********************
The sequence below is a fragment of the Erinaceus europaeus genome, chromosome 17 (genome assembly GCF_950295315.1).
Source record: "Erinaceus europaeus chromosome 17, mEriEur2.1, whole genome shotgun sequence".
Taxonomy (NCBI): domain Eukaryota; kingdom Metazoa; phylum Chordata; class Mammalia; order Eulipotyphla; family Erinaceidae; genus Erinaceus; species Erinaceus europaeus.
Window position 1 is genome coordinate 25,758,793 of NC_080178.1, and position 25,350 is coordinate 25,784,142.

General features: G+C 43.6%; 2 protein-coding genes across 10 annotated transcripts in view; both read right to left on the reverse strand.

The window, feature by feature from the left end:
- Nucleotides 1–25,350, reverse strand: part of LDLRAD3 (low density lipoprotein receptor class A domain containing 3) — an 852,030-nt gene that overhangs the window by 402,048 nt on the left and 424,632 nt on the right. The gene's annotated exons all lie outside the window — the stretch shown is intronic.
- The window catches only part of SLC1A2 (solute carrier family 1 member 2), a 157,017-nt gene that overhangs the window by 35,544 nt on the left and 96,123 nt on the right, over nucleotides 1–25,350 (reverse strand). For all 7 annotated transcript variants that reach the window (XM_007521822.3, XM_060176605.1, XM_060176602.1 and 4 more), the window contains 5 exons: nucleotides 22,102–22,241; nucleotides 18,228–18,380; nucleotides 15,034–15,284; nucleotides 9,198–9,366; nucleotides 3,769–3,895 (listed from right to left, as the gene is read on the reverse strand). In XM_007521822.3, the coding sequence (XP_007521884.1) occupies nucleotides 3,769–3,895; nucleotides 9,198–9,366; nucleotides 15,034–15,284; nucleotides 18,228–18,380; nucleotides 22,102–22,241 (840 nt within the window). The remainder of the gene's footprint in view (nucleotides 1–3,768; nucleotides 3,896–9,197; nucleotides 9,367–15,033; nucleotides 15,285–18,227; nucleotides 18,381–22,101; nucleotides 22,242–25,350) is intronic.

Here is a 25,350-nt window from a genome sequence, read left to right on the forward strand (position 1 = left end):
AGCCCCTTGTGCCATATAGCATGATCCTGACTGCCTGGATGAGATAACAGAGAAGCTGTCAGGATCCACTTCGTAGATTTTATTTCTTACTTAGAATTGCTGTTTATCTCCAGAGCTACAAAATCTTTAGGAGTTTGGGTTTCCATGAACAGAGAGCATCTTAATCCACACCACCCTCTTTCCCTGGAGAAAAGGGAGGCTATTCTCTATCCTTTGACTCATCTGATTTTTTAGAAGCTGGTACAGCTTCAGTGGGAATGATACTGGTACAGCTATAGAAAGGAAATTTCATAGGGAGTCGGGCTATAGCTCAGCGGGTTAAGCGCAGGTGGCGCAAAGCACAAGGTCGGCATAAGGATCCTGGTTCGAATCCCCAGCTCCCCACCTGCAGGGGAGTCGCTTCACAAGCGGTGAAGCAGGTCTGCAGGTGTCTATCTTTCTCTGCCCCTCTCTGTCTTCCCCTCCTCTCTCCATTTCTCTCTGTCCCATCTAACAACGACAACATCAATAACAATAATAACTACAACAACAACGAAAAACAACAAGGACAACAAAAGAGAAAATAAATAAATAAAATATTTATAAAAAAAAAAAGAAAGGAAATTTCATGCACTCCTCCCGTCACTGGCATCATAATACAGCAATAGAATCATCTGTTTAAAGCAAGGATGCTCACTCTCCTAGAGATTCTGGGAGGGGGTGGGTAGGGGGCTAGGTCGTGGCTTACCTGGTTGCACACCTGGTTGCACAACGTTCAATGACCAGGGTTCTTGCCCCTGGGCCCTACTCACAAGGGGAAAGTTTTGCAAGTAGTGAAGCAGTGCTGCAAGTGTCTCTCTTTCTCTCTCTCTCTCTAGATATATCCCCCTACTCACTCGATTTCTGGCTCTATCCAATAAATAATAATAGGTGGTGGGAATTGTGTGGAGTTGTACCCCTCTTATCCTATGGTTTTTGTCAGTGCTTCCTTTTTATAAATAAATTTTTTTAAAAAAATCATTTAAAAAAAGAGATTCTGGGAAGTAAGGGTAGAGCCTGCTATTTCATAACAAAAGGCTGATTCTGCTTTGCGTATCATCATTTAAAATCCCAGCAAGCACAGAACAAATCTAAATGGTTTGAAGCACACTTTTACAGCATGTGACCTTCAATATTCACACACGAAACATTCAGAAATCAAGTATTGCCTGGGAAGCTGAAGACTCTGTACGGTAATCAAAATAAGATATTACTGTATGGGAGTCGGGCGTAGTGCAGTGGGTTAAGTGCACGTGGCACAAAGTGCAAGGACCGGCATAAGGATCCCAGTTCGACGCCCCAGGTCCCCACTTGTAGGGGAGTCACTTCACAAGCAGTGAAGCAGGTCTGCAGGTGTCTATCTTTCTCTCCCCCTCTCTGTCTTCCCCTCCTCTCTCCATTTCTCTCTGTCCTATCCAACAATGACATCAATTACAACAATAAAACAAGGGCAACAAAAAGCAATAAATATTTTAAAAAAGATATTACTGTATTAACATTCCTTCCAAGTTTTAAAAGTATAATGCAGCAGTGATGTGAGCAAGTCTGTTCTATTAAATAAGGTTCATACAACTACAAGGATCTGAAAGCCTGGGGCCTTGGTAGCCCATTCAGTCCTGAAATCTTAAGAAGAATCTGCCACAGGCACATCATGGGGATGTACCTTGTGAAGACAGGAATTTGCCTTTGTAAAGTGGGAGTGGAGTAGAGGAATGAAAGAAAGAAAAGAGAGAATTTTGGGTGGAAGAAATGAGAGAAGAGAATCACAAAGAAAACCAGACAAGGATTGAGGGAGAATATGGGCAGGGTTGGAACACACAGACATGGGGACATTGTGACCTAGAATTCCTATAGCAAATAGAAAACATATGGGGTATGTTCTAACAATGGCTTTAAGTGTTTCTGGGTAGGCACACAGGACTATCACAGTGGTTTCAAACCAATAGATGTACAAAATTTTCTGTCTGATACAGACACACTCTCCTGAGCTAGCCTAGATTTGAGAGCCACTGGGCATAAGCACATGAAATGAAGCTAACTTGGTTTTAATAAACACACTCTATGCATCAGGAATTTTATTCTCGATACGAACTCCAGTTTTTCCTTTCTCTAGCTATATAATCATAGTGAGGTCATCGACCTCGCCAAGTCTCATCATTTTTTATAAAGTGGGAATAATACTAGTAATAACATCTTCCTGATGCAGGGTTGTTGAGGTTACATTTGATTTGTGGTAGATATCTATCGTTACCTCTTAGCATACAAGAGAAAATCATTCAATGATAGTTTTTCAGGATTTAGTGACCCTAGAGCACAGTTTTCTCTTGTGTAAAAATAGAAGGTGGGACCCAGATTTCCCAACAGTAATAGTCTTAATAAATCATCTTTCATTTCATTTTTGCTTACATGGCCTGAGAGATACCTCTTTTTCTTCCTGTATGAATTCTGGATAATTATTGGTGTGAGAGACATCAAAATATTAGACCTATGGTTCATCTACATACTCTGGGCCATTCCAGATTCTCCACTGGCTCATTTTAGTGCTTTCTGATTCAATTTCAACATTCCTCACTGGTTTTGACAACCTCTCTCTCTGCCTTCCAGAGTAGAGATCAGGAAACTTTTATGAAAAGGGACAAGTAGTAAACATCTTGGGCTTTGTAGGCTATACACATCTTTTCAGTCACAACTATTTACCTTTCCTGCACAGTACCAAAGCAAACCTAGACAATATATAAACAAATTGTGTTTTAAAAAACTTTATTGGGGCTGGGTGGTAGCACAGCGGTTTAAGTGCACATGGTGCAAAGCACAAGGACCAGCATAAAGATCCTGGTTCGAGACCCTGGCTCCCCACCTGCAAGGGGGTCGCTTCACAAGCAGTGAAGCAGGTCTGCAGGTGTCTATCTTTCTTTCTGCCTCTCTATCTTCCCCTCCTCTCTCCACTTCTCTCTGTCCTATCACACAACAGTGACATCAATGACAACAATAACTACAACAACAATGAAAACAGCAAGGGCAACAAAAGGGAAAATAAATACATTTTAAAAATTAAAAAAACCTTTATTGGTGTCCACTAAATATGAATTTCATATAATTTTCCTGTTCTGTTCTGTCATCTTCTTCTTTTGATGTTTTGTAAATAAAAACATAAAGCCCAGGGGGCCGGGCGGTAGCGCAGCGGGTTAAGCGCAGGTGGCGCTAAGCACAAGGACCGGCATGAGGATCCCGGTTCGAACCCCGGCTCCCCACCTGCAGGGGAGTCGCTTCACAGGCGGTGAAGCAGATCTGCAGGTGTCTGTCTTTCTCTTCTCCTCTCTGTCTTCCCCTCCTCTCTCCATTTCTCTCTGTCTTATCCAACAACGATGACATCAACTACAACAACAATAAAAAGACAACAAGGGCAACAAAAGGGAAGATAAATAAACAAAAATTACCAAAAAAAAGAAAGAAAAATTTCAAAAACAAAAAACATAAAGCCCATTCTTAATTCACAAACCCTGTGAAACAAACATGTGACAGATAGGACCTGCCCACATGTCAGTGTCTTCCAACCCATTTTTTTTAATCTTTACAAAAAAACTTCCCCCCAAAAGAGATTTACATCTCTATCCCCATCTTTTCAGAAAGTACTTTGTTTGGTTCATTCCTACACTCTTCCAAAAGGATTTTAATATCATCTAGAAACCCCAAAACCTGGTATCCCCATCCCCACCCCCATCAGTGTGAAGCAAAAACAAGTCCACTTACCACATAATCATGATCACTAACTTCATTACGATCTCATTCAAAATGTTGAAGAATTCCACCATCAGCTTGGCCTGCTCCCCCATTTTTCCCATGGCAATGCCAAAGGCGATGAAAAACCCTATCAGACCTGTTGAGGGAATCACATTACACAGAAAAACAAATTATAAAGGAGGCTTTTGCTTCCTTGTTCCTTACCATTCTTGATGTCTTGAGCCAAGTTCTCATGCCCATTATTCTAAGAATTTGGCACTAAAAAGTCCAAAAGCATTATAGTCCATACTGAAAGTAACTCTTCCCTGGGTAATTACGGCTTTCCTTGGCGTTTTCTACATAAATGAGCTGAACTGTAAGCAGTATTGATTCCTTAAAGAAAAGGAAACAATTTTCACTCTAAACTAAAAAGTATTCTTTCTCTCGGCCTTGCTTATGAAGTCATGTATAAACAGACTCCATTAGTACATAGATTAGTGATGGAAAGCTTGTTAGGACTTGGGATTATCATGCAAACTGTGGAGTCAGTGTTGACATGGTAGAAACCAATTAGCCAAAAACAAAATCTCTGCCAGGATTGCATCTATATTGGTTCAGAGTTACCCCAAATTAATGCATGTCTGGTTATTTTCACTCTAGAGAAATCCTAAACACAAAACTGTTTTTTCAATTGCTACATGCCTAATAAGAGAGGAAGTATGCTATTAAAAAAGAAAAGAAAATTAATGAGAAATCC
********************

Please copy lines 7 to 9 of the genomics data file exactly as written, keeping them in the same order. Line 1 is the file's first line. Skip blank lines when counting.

- Nucleotides 1–25,350, reverse strand: part of LDLRAD3 (low density lipoprotein receptor class A domain containing 3) — an 852,030-nt gene that overhangs the window by 402,048 nt on the left and 424,632 nt on the right. The gene's annotated exons all lie outside the window — the stretch shown is intronic.
- The window catches only part of SLC1A2 (solute carrier family 1 member 2), a 157,017-nt gene that overhangs the window by 35,544 nt on the left and 96,123 nt on the right, over nucleotides 1–25,350 (reverse strand). For all 7 annotated transcript variants that reach the window (XM_007521822.3, XM_060176605.1, XM_060176602.1 and 4 more), the window contains 5 exons: nucleotides 22,102–22,241; nucleotides 18,228–18,380; nucleotides 15,034–15,284; nucleotides 9,198–9,366; nucleotides 3,769–3,895 (listed from right to left, as the gene is read on the reverse strand). In XM_007521822.3, the coding sequence (XP_007521884.1) occupies nucleotides 3,769–3,895; nucleotides 9,198–9,366; nucleotides 15,034–15,284; nucleotides 18,228–18,380; nucleotides 22,102–22,241 (840 nt within the window). The remainder of the gene's footprint in view (nucleotides 1–3,768; nucleotides 3,896–9,197; nucleotides 9,367–15,033; nucleotides 15,285–18,227; nucleotides 18,381–22,101; nucleotides 22,242–25,350) is intronic.

Here is a 25,350-nt window from a genome sequence, read left to right on the forward strand (position 1 = left end):